Information about Recalls and Outbreaks of Foodborne Illness:
Information about Outbreaks of Foodborne Illness - Food and Drug Administration
Information about Recalls, Market Withdrawals, and Safety Alerts - Food and Drug Administration
Power Outage Food Safety
- Have a refrigerator thermometer.
- Know where to get dry ice.
- Keep on hand a few days worth of ready-to-eat foods that do not require cooking or cooling, which depend on electricity.
When the Power Goes Out
- Keep the refrigerator and freezer doors closed as much as possible.
- The refrigerator will keep food cold for about 4 hours if it is unopened.
- Refrigerators should be kept at 40° F or below for proper food storage.
Once the Power is Restored
- Check the temperature inside of the refrigerator and freezer.
- If an appliance thermometer was kept in the freezer, check the temperature when the power comes back on. If the freezer thermometer reads 40° F or below, the food is safe and may be refrozen.
- If a thermometer has not been kept in the freezer, check each package of food to determine its safety. You can't rely on appearance or odor. If the food still contains ice crystals or is 40° F or below, it is safe to refreeze or cook.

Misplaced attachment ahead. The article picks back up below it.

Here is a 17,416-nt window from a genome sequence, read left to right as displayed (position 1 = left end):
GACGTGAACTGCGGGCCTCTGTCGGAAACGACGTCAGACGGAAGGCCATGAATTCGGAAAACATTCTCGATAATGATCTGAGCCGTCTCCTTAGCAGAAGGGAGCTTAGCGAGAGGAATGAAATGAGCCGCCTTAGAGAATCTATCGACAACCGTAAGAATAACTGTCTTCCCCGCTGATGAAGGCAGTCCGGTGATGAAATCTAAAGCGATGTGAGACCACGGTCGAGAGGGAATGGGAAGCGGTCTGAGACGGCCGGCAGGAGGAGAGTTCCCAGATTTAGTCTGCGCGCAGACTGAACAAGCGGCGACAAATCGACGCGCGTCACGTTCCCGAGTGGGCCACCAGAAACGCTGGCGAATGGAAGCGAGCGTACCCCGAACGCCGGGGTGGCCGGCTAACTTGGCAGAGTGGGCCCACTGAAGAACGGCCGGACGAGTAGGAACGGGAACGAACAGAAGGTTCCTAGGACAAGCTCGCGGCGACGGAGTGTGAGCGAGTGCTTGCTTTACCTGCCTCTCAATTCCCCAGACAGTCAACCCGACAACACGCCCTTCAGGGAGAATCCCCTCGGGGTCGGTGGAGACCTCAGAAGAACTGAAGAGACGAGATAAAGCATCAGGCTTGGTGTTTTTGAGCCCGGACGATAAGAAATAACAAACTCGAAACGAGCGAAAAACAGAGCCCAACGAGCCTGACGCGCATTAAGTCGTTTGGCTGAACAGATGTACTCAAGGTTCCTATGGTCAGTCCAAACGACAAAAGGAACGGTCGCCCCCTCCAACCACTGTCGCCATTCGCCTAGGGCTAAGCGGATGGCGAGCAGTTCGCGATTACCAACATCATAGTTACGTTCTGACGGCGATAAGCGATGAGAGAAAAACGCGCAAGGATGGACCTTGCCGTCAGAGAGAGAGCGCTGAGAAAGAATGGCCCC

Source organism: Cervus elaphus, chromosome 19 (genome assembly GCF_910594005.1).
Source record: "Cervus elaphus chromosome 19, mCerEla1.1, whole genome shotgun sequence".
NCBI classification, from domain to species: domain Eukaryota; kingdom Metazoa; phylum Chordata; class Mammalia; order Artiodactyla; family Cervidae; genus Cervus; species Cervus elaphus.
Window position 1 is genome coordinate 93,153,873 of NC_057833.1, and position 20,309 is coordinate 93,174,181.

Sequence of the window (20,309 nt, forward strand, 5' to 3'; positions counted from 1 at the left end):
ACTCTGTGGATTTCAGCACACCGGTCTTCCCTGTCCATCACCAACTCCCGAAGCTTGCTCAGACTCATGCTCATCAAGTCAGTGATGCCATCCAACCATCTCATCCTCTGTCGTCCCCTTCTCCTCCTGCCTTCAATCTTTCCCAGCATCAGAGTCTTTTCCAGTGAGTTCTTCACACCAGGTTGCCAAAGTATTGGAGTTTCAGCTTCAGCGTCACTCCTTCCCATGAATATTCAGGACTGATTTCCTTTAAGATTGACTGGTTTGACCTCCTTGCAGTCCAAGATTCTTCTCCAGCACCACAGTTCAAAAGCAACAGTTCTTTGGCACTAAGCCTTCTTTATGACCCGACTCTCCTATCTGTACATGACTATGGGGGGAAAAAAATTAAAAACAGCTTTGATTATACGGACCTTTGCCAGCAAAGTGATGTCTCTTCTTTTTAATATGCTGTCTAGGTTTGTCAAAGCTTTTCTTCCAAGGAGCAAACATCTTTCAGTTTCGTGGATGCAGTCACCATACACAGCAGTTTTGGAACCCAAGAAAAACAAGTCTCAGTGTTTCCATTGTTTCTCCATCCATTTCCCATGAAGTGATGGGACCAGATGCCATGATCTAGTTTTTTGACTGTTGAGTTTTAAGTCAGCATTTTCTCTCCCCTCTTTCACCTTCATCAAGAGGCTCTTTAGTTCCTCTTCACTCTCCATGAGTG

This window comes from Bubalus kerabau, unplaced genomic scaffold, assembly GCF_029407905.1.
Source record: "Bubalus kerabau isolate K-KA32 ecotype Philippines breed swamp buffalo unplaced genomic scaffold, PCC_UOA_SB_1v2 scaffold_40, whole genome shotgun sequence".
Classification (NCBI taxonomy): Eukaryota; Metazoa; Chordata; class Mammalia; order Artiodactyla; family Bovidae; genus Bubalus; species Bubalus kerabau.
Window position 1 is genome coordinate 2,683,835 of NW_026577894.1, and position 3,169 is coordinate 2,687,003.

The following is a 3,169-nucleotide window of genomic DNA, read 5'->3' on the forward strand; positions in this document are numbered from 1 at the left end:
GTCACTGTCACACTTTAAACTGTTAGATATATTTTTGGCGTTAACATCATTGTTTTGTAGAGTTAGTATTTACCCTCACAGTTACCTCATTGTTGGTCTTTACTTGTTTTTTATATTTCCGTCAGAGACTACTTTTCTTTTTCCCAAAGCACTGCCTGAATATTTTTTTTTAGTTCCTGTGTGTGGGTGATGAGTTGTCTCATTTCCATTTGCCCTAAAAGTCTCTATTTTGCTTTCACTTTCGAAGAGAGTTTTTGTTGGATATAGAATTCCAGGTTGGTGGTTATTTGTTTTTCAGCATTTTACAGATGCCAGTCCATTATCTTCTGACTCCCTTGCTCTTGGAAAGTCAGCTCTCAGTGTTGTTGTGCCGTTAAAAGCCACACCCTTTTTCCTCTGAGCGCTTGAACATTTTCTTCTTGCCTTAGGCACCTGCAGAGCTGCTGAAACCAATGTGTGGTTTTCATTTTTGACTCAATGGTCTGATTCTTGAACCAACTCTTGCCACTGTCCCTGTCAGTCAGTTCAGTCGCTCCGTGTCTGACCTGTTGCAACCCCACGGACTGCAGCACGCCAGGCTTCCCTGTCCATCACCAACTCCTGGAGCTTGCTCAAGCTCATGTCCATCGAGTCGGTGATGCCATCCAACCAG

- Refrigerated food should be safe as long as the power was out for no more than 4 hours. Keep the door closed as much as possible.
- Discard any perishable food (such as meat, poultry, fish, eggs or leftovers) that has been above 40° F for two hours or more.
Do not taste food to see if it is safe. You cannot taste or smell bacteria that may have been growing in food. "When in Doubt, Throw it Out!"
- Disasters and Power Outages
- 4-H Events and Fair Food Safety
- Food Product Dates
- Food Recalls and Alerts
- Food Safety for Holiday Meals
- Food Safety on Products from Animals
- Investigative Reports on Kansas Foodborne Illness Outbreaks